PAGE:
News Analysis: Foundations firm despite scandals, argues Moyes

2 Feb 10
Problems at Mid Staffordshire and Basildon foundation trusts caused an awkward year for outgoing Monitor chair Bill Moyes. But standards are rising, he tells David Williams
By David Williams

2 February 2010

Problems at Mid Staffordshire and Basildon foundation trusts caused an awkward year for outgoing Monitor chair Bill Moyes. But standards are rising, he tells David Williams

Bill Moyes’ final year as executive chair of the foundation trust watchdog Monitor proved to be a little more eventful than he might have wished for.

In a one-to-one interview with Public Finance, he recalls the sequence of events during the final weeks of 2009 that thrust this usually low-profile regulator into a glaring public spotlight.

In November, data published from analysts Dr Foster Health listed 27 hospital trusts with the highest death rates in England. The top four were all foundation trusts – the governance of which is overseen by Monitor – and the worst was Basildon & Thurrock University Hospitals.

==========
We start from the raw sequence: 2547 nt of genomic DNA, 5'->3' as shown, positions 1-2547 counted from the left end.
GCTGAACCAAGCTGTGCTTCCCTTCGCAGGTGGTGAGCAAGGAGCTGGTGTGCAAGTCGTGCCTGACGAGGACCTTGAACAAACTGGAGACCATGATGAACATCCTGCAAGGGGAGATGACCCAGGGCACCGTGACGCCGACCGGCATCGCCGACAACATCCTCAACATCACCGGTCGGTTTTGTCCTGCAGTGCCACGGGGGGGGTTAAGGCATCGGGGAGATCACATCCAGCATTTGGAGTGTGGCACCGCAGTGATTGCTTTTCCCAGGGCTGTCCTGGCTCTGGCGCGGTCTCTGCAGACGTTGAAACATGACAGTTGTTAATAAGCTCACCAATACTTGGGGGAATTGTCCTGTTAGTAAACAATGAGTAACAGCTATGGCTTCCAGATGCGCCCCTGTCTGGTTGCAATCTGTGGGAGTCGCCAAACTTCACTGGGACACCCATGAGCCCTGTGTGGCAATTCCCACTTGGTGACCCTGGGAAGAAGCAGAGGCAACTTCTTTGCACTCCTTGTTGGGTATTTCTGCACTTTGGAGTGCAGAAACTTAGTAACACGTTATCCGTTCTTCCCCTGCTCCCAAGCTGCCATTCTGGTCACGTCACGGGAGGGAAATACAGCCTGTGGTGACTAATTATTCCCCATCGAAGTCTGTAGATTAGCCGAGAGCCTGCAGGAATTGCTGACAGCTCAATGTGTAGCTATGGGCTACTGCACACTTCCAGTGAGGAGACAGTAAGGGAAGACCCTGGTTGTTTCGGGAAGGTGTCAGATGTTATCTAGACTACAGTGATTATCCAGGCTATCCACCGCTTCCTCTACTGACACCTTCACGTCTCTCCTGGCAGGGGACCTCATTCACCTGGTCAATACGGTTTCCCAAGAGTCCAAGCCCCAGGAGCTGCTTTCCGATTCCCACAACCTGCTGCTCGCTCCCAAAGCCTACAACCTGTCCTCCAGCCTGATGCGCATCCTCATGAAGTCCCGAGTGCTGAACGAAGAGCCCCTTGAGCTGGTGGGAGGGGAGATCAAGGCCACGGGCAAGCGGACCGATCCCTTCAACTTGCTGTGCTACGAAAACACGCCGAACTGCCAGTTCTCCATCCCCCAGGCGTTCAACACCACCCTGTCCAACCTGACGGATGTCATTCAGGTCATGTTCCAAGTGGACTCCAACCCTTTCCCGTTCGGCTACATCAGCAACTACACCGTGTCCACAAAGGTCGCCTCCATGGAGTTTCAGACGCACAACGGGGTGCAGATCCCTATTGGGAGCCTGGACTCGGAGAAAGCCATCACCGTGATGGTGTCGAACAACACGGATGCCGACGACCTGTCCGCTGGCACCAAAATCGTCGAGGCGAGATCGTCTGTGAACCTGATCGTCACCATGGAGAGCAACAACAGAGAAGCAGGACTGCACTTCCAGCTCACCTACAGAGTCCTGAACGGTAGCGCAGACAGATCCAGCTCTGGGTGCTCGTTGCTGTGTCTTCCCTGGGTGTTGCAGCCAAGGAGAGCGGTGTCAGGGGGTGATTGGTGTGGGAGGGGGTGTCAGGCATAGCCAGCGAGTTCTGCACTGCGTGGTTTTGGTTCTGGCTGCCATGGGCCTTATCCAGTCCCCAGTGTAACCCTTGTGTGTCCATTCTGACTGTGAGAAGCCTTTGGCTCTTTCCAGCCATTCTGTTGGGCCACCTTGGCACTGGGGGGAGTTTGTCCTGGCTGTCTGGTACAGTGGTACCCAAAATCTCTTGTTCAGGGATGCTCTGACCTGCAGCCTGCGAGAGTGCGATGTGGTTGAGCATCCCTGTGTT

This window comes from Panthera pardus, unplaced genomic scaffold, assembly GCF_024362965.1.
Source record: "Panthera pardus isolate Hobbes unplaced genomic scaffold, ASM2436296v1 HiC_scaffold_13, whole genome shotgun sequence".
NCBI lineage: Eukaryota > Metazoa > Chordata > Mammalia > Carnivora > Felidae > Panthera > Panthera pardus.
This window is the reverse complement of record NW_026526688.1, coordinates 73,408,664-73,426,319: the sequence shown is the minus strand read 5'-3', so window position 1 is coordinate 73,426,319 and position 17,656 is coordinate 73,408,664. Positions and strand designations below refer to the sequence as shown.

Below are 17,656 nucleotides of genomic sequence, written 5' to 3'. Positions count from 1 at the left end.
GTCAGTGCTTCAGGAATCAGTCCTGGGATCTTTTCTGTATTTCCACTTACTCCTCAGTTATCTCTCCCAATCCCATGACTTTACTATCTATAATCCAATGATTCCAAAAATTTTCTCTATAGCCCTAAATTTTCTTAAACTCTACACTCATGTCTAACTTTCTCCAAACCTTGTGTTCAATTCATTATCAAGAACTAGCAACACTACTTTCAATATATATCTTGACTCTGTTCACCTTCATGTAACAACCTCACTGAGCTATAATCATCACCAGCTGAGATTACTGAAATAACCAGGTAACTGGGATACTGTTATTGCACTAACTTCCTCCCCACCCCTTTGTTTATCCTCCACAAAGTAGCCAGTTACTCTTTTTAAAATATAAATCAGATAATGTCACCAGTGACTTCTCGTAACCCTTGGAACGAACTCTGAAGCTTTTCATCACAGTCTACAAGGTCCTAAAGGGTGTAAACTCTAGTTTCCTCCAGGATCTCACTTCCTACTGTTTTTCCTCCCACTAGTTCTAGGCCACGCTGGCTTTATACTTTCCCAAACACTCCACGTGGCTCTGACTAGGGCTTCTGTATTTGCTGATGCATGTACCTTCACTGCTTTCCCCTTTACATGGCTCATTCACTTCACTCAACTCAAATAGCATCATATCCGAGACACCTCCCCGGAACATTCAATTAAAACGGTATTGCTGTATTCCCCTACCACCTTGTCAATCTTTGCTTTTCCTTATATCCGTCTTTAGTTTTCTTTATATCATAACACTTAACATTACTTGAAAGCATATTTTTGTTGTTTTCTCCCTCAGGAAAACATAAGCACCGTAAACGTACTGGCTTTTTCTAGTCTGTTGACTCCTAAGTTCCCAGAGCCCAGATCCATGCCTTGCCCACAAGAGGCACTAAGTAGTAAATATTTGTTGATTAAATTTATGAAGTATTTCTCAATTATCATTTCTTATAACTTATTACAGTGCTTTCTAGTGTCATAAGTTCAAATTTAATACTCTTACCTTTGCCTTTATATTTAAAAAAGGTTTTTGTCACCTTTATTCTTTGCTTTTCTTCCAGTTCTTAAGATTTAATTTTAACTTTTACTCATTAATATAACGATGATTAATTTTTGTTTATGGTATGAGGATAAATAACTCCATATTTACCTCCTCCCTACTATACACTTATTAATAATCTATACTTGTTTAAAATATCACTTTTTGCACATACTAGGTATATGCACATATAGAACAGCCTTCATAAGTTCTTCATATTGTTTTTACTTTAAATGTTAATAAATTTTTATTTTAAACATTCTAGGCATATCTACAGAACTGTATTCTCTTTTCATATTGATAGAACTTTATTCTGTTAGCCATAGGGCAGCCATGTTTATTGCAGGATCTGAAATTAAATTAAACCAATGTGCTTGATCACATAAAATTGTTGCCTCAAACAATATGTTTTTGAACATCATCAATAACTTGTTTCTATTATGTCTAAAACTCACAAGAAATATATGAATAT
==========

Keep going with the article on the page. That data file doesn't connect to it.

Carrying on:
Days earlier that trust had been the subject of a report from the Care Quality Commission outlining severe shortcomings around hygiene and patient safety. Monitor sent in a taskforce to oversee an improvement programme bringing care quality up to acceptable standards. On the same day, Moyes removed the chair of Colchester Hospital University trust, after finding problems with governance and care.

Many observers were reminded of yet another patient safety scandal, which blew up in early-2009 around Mid Staffordshire NHS Foundation Trust.

To some it has come as a disappointment that in 2009 foundation trusts appeared  to be no less vulnerable to lapses in care standards than others – for all their independence from the health secretary and their proven track record of good financial management.